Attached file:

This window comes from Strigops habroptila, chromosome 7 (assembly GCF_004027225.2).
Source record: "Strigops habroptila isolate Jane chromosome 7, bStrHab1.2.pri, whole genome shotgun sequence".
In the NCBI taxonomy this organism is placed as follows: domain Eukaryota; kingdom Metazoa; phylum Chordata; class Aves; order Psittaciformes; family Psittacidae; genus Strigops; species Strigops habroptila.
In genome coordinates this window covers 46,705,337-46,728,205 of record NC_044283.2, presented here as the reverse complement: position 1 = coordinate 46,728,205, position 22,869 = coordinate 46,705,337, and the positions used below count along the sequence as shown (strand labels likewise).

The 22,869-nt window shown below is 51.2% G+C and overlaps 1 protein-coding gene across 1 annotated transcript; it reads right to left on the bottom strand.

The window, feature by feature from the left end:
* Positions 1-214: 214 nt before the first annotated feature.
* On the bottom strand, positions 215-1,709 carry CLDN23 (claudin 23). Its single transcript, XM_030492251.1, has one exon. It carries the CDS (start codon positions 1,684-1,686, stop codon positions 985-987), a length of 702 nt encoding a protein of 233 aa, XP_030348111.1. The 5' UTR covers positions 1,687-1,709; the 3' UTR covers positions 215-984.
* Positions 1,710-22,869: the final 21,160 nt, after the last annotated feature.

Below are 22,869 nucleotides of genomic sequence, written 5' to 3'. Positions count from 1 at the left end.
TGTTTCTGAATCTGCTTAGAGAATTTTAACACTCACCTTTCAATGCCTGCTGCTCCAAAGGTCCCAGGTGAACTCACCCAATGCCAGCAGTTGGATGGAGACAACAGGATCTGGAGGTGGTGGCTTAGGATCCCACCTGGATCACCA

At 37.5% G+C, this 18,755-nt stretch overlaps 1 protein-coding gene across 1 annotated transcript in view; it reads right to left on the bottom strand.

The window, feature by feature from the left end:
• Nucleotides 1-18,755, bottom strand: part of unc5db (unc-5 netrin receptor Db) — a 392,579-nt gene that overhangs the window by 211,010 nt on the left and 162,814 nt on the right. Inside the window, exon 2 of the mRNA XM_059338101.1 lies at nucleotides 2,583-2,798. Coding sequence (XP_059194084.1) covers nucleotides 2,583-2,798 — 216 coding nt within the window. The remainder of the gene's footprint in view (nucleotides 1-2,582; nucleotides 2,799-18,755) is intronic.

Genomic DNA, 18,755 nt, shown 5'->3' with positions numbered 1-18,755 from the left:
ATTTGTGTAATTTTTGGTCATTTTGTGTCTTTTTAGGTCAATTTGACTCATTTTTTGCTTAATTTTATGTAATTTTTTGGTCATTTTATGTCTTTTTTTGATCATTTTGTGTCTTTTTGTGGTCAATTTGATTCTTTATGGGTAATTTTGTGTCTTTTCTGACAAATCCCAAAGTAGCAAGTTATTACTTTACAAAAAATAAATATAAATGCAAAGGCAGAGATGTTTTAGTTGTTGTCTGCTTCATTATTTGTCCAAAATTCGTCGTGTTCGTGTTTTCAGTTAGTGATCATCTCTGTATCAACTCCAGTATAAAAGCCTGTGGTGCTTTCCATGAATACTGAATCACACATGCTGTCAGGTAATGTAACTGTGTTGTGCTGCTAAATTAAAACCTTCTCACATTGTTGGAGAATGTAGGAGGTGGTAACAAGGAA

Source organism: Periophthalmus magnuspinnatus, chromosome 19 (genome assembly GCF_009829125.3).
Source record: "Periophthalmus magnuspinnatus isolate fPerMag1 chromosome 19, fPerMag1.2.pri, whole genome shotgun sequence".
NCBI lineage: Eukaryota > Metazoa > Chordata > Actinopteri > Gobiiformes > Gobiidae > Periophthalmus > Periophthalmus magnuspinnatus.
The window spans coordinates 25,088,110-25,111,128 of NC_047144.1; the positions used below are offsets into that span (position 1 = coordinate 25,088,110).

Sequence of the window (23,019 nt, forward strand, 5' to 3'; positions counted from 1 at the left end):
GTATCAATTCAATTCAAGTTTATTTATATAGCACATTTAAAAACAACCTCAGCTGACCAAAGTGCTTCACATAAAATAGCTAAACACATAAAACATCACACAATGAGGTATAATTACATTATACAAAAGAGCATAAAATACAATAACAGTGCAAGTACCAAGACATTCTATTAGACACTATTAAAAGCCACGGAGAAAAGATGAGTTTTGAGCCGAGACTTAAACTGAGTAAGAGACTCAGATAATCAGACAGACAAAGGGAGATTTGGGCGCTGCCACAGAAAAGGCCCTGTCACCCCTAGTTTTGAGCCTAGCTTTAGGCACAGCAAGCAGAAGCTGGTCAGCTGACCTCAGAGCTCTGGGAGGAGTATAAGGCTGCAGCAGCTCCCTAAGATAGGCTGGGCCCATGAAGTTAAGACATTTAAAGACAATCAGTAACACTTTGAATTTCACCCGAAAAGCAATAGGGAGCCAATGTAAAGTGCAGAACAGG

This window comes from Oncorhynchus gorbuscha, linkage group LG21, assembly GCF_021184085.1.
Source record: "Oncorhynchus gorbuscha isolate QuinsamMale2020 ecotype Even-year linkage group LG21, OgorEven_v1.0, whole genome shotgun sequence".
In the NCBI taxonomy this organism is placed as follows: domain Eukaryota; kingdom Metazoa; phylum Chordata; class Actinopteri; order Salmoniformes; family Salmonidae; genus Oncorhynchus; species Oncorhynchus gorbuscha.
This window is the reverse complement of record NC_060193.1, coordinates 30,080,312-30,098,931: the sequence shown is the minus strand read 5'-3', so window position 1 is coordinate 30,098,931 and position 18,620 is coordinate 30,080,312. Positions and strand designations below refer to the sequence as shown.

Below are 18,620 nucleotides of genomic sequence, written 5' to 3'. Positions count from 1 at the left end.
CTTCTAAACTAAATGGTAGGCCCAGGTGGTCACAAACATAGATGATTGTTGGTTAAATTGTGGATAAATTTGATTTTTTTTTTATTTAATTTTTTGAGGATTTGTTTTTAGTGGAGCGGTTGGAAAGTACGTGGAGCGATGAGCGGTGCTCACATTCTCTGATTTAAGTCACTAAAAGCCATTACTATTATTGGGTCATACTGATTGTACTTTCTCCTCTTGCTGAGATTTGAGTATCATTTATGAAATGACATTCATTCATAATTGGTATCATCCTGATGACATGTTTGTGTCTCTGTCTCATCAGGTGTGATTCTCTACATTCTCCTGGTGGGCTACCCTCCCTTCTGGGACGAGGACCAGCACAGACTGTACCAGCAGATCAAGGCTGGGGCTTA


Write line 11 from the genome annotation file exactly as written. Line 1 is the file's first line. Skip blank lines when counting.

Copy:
TGTTTCTGAATCTGCTTAGAGAATTTTAACACTCACCTTTCAATGCCTGCTGCTCCAAAGGTCCCAGGTGAACTCACCCAATGCCAGCAGTTGGATGGAGACAACAGGATCTGGAGGTGGTGGCTTAGGATCCCACCTGGATCACCA